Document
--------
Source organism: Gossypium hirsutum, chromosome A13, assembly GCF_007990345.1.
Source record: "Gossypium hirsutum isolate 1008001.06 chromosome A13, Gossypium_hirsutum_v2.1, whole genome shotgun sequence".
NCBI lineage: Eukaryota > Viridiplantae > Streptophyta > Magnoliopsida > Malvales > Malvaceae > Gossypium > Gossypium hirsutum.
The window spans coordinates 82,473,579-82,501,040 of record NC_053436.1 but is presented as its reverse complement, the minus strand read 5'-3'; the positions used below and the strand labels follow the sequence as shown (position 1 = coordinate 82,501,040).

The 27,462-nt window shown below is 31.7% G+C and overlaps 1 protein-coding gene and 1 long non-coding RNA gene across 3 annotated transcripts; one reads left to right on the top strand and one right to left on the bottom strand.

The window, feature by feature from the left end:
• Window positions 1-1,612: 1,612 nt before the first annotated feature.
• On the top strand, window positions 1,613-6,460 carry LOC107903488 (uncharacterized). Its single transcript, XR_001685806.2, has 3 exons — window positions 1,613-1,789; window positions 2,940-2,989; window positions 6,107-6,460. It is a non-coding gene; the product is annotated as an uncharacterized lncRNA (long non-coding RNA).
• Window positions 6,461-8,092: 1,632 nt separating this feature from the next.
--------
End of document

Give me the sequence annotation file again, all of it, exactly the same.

Source organism: Gossypium hirsutum, chromosome A13, assembly GCF_007990345.1.
Source record: "Gossypium hirsutum isolate 1008001.06 chromosome A13, Gossypium_hirsutum_v2.1, whole genome shotgun sequence".
NCBI lineage: Eukaryota > Viridiplantae > Streptophyta > Magnoliopsida > Malvales > Malvaceae > Gossypium > Gossypium hirsutum.
The window spans coordinates 82,473,579-82,501,040 of record NC_053436.1 but is presented as its reverse complement, the minus strand read 5'-3'; the positions used below and the strand labels follow the sequence as shown (position 1 = coordinate 82,501,040).

The 27,462-nt window shown below is 31.7% G+C and overlaps 1 protein-coding gene and 1 long non-coding RNA gene across 3 annotated transcripts; one reads left to right on the top strand and one right to left on the bottom strand.

The window, feature by feature from the left end:
• Window positions 1-1,612: 1,612 nt before the first annotated feature.
• On the top strand, window positions 1,613-6,460 carry LOC107903488 (uncharacterized). Its single transcript, XR_001685806.2, has 3 exons — window positions 1,613-1,789; window positions 2,940-2,989; window positions 6,107-6,460. It is a non-coding gene; the product is annotated as an uncharacterized lncRNA (long non-coding RNA).
• Window positions 6,461-8,092: 1,632 nt separating this feature from the next.